“Winning” just sounds good, doesn’t it? It’s like something that we are all wired to want or we are told that we should want it at all costs. It feels nice and somehow it elevates us. Typically, we only think we win if we beat someone else at something or beat a specific marker of success. So, in essence, we are always trying to one up ourselves and others so that we can come out victorious and therefore feel happy, empowered or superior.
If that’s how you define winning, then you’ll often come up short. You may get discouraged and down on yourself. If you’re regularly feeling like you just can’t win or you haven’t felt super successful recently then you may need to change your perspective on winning and losing. What if you redefined what you thought winning was and therefore you could win more often? Stay with me.
How to Win Every Time
After an event, conversation, workout or at the end of your day, you can ask yourself these three questions:
- Did I learn? If so, that’s a win.
- Did I make a positive impact? If so, that’s a win.
- Did I feel better? If so, that’s a win.
If I’ve done any of these three things, I consider it a win for myself and I move on with contentedness. Try it out.
This way of thinking will help you feel like you’re regularly improving and setting yourself up for success no matter what the situation is. When you start to redefine winning in this way you might find that you’re able to dominate your competition and your goals because you’re more confident and focused.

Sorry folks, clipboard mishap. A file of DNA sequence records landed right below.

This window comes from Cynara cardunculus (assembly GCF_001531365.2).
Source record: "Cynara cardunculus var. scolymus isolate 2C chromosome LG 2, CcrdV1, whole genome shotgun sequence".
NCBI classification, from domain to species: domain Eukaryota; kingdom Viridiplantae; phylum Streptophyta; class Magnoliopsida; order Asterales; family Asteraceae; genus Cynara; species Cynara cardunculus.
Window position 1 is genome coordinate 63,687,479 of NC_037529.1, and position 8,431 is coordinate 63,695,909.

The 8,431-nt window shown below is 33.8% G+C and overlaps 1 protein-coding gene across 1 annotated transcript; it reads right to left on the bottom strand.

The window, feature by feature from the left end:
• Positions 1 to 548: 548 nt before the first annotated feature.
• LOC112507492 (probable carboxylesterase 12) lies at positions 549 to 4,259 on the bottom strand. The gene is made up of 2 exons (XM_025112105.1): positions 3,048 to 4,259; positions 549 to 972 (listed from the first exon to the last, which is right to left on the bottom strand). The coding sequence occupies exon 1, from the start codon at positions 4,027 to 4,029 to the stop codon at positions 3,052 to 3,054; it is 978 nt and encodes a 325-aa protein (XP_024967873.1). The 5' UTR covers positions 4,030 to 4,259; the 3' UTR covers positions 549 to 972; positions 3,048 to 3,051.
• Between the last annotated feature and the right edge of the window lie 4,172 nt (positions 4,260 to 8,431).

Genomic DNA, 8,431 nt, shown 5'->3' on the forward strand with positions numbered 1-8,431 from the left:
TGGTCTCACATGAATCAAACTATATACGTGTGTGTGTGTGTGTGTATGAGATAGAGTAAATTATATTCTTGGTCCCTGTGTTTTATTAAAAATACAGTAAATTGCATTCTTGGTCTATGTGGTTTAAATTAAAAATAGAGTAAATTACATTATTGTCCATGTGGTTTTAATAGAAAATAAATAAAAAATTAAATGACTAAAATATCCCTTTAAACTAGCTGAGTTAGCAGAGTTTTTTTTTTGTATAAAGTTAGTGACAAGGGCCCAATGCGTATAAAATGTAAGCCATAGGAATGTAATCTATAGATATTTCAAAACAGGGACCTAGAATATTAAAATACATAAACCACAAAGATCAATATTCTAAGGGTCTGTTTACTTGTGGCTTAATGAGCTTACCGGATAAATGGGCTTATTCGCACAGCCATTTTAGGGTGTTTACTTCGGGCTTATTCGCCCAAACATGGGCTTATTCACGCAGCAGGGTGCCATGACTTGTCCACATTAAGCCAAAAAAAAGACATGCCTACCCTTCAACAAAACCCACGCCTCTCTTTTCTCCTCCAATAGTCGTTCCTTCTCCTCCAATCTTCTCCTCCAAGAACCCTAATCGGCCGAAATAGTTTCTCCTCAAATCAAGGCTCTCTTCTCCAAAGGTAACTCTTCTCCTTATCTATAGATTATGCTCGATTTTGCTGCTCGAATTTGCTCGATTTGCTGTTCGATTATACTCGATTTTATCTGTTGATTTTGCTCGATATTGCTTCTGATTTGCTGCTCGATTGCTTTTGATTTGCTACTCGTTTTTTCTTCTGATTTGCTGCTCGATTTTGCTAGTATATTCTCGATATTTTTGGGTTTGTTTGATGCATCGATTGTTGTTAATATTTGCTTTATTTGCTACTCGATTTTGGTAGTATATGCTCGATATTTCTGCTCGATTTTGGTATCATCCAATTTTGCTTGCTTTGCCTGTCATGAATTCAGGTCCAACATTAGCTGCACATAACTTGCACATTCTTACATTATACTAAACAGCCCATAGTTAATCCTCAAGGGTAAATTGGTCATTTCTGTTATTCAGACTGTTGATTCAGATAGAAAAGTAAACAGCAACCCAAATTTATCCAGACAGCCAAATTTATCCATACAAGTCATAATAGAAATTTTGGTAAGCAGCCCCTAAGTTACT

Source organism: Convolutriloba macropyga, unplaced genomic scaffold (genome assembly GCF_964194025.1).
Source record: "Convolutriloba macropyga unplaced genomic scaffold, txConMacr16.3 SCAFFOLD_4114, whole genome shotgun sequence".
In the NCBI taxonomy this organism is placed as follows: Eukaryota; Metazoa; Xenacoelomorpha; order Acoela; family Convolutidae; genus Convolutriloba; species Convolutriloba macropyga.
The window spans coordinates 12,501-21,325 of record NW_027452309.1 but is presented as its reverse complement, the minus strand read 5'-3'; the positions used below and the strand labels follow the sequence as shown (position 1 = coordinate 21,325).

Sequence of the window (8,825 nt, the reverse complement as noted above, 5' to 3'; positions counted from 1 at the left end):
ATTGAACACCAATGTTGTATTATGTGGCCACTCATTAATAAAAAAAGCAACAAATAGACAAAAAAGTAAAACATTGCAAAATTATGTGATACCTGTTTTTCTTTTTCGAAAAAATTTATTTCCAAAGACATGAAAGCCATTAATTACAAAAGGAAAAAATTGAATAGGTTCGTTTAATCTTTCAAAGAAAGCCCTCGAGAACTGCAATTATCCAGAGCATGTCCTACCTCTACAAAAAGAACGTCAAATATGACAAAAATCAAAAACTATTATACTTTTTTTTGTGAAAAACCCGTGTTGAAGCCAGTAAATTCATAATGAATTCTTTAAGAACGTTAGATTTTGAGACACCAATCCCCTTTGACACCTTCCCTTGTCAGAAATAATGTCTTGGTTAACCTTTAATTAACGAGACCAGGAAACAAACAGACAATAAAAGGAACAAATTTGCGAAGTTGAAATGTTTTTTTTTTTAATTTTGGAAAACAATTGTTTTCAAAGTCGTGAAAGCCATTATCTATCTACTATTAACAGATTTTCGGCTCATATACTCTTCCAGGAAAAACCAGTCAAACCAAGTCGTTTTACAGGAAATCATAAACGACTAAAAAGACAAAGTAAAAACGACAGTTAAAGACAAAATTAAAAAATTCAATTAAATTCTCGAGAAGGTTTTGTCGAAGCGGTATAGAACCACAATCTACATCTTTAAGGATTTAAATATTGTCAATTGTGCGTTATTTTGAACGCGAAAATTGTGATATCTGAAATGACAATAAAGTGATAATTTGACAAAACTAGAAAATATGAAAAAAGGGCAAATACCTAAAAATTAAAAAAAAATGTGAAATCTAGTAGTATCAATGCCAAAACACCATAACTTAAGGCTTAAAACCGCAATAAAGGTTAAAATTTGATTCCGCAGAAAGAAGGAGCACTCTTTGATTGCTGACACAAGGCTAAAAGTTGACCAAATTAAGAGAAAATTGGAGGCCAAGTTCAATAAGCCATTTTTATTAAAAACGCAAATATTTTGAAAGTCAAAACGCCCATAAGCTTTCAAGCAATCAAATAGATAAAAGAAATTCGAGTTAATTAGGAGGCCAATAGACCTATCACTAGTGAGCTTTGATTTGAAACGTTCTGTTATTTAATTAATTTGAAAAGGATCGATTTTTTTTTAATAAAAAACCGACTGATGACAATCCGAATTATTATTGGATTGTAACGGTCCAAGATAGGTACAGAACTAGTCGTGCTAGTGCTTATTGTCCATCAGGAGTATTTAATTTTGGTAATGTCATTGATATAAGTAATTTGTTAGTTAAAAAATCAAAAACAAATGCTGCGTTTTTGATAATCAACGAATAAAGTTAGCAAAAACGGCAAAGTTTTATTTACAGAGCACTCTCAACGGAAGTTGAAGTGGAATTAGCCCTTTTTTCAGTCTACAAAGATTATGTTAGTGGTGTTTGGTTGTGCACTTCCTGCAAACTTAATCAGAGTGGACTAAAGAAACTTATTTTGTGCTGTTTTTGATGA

Of course we will fall short, make mistakes and have letdowns and you can’t go on pretending that you’re winning all of the time. Disappointments are just as important as wins. Many people think of disappointments, losses or failures as negative events and that can be very damaging to self-confidence. But when you view these experiences as valuable, helpful and necessary to your growth…then they don’t seem so damaging after all.
“I have not failed 700 times. I have not failed once. I have succeeded in proving that those seven hundred ways will not work. When I have eliminated all the ways that will not work, I will find that way that will work.” — Thomas Edison
You can make every experience work for you in a positive way. After a loss, mistake or setback, think about reframing that event as a stepping stone to get you to where you want to go. You need that experience to make you better. Improve your perspective on winning and failure and you’ll find that you’re in a better mind frame more often.